“The best evidence shows that half of all the clinical trials ever conducted and completed on the treatments in use today have never been published in academic journals. Trials with positive or flattering results, unsurprisingly, are about twice as likely to be published — and this is true for both academic research and industry studies.
If I toss a coin, but hide the result every time it comes up tails, it looks as if I always throw heads. You wouldn’t tolerate that if we were choosing who should go first in a game of pocket billiards, but in medicine, it’s accepted as the norm. In the worst case, we can be misled into believing that ineffective treatments are worth using; more commonly we are misled about the relative merits of competing treatments, exposing patients to inferior ones.”
These quotes are from an article that appeared Feb. 1, 2013 in the NY Times: trick-coin.pdf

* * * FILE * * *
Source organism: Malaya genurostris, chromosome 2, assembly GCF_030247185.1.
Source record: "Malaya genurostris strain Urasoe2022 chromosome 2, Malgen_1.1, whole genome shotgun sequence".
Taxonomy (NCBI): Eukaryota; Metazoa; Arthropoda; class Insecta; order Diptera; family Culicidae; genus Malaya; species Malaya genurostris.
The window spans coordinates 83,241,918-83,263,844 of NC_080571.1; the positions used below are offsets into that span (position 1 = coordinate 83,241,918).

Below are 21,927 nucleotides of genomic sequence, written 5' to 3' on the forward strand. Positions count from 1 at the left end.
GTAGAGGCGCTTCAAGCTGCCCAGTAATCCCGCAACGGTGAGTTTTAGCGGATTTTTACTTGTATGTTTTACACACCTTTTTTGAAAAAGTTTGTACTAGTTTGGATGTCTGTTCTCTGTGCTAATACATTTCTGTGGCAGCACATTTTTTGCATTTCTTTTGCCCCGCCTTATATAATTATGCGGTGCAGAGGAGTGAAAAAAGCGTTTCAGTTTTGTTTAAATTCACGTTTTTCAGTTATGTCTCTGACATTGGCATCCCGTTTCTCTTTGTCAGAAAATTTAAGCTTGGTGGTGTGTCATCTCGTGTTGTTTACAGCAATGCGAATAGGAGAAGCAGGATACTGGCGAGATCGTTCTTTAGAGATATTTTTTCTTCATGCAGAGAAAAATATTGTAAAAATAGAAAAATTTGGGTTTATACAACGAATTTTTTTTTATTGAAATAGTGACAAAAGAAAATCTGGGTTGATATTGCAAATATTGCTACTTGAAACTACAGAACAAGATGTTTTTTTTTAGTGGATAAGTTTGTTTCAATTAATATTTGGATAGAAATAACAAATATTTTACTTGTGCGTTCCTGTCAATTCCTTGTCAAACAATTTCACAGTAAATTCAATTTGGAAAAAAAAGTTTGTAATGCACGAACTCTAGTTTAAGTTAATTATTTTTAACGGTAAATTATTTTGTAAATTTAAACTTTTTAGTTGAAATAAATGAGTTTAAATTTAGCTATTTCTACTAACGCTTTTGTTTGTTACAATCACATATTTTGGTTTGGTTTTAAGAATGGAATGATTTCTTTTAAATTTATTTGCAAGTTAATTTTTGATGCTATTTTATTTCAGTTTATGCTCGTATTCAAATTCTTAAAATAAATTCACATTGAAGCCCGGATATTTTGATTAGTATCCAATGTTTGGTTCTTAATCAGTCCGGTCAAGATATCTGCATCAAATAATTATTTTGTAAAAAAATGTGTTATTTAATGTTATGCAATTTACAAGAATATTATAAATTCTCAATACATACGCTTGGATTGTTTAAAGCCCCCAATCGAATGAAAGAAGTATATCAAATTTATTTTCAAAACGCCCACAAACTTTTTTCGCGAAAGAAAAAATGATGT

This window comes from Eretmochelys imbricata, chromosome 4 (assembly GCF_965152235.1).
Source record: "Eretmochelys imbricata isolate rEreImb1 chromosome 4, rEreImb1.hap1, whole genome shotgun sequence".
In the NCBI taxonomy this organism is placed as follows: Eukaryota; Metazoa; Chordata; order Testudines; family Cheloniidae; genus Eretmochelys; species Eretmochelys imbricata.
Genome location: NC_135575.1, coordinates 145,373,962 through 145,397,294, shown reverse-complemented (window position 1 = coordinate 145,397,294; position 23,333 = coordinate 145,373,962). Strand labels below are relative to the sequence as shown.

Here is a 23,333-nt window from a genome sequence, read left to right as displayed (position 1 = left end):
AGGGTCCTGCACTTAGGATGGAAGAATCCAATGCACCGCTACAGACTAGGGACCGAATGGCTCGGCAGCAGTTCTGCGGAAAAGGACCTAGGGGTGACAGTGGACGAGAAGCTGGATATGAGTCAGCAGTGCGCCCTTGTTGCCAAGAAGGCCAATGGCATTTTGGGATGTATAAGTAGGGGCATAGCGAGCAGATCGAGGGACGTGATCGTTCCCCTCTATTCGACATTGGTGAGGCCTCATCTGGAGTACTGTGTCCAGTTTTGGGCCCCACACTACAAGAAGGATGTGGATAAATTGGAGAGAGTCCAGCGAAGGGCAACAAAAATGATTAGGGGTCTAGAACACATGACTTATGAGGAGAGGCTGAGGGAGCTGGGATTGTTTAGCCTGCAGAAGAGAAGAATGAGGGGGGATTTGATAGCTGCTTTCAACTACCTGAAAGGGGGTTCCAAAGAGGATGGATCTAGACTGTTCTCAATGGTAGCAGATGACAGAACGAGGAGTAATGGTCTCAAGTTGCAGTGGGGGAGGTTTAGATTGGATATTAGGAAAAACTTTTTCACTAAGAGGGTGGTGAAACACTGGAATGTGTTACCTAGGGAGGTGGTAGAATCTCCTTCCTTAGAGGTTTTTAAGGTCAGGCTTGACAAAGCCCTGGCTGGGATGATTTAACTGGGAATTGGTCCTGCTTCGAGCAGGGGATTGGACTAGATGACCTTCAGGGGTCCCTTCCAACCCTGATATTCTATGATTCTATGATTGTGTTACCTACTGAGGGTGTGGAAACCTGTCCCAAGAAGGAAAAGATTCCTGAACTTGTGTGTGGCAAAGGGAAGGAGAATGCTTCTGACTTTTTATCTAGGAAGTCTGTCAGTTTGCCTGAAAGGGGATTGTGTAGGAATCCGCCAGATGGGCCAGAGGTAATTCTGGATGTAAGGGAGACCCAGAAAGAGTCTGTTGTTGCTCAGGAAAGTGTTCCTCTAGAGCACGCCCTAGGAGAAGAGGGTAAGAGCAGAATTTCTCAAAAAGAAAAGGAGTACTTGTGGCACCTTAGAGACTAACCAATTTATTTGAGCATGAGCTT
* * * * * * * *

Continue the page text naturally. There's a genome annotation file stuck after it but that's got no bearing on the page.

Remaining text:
In academia, we like to think the we practice so-called “evidence based medicine.” Unfortunately, it turns out the evidence that we have is flawed. It comes either from industry, which has a vested interests in keeping damaging studies about their products from us, and from journal editors who find it necessary to publish only studies with positive results.
Thus, the evidence based medicine that we like to tout, is biased and flawed because it is predicated on data obtained from “Medicine’s Trick Coin.”
Evidence based medicine? Who’s evidence?!